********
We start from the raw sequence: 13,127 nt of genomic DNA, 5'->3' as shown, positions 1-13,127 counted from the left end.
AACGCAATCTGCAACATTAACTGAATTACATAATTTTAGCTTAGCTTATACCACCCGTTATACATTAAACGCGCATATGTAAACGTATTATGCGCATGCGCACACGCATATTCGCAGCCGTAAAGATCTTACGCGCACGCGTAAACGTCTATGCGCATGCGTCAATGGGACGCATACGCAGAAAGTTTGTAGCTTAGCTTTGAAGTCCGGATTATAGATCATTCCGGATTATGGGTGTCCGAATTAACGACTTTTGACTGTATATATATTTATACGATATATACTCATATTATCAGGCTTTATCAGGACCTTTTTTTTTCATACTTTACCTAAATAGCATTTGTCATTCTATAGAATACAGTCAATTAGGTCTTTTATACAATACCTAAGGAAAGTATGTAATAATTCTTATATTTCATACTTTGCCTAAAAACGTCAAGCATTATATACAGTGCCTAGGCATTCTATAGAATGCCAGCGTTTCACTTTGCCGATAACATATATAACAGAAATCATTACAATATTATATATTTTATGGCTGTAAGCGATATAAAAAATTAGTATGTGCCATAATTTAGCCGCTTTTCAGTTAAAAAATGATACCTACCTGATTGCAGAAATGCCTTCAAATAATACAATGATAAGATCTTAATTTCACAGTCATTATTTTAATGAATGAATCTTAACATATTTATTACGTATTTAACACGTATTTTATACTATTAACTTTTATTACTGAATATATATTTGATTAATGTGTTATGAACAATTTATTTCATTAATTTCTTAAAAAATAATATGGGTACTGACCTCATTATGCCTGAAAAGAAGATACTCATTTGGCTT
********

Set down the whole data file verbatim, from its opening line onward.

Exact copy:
We start from the raw sequence: 13,127 nt of genomic DNA, 5'->3' as shown, positions 1-13,127 counted from the left end.
AACGCAATCTGCAACATTAACTGAATTACATAATTTTAGCTTAGCTTATACCACCCGTTATACATTAAACGCGCATATGTAAACGTATTATGCGCATGCGCACACGCATATTCGCAGCCGTAAAGATCTTACGCGCACGCGTAAACGTCTATGCGCATGCGTCAATGGGACGCATACGCAGAAAGTTTGTAGCTTAGCTTTGAAGTCCGGATTATAGATCATTCCGGATTATGGGTGTCCGAATTAACGACTTTTGACTGTATATATATTTATACGATATATACTCATATTATCAGGCTTTATCAGGACCTTTTTTTTTCATACTTTACCTAAATAGCATTTGTCATTCTATAGAATACAGTCAATTAGGTCTTTTATACAATACCTAAGGAAAGTATGTAATAATTCTTATATTTCATACTTTGCCTAAAAACGTCAAGCATTATATACAGTGCCTAGGCATTCTATAGAATGCCAGCGTTTCACTTTGCCGATAACATATATAACAGAAATCATTACAATATTATATATTTTATGGCTGTAAGCGATATAAAAAATTAGTATGTGCCATAATTTAGCCGCTTTTCAGTTAAAAAATGATACCTACCTGATTGCAGAAATGCCTTCAAATAATACAATGATAAGATCTTAATTTCACAGTCATTATTTTAATGAATGAATCTTAACATATTTATTACGTATTTAACACGTATTTTATACTATTAACTTTTATTACTGAATATATATTTGATTAATGTGTTATGAACAATTTATTTCATTAATTTCTTAAAAAATAATATGGGTACTGACCTCATTATGCCTGAAAAGAAGATACTCATTTGGCTT